In act III, scene 2, an angry and grieving Antony gives a speech to the people in which he repeatedly calls Brutus an "honorable man." His tone is sarcastic: he means the opposite of what he says. He is trying to pour ridicule on Brutus's own claim that he is a man of honor who killed Julius Caesar for the good of Rome. Antony's repetition of the word "honorable" makes it sound false and hollow. By speaking of Brutus with such sarcasm, Antony turns the mob against him.
By act V, scene 5, Antony's view of Brutus has changed. When he finds the corpse of Brutus, who has committed suicide in a courageous way, Antony gives a stirring speech in which he calls Brutus, with no irony or sarcasm, "the noblest Roman of them all." He states that Brutus was the only one of the conspirators who participated in Caesar's assassination for the good of Rome, rather than out of jealousy of Caesar. He states that Brutus was "gentle" and ends with the words: “'This was a man.'”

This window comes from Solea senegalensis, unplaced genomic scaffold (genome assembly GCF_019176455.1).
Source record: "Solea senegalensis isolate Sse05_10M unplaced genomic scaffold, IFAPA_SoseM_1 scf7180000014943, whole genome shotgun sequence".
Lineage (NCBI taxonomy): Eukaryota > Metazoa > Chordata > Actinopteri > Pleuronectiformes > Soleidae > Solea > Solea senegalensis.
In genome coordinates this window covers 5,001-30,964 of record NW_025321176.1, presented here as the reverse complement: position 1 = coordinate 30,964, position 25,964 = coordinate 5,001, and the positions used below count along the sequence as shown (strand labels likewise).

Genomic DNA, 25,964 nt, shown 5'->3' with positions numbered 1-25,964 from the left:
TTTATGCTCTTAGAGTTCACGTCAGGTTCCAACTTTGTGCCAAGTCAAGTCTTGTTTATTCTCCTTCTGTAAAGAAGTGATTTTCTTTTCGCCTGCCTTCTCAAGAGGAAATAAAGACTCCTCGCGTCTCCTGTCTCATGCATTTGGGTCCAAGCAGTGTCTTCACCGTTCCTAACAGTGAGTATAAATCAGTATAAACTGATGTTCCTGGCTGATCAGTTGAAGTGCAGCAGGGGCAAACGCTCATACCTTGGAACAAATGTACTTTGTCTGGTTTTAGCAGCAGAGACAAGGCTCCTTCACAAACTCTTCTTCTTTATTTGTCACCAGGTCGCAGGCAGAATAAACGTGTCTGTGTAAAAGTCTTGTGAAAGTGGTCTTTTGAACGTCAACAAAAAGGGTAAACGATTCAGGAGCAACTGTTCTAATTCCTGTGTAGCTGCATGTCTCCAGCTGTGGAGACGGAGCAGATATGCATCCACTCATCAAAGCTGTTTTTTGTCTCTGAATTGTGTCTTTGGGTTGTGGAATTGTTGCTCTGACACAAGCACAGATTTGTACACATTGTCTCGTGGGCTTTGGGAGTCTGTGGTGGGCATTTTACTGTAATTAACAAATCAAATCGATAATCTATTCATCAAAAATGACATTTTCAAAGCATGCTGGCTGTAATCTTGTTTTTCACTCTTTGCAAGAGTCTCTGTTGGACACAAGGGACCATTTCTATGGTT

Octavius also reveals a high opinion of Brutus in Act V, scene 5. Evidence of this is his willingness to take on all of Brutus' soldiers. This shows that he assumes that anyone who followed Brutus was a good and noble man. Octavius states:
All that served Brutus, I will entertain [accept] them.
Octavius also states that Brutus will have an honorable burial, showing his respect for this opponent:
With all respect and rites of burial.
Within my tent his bones tonight shall lie
Most like a soldier, ordered honorably.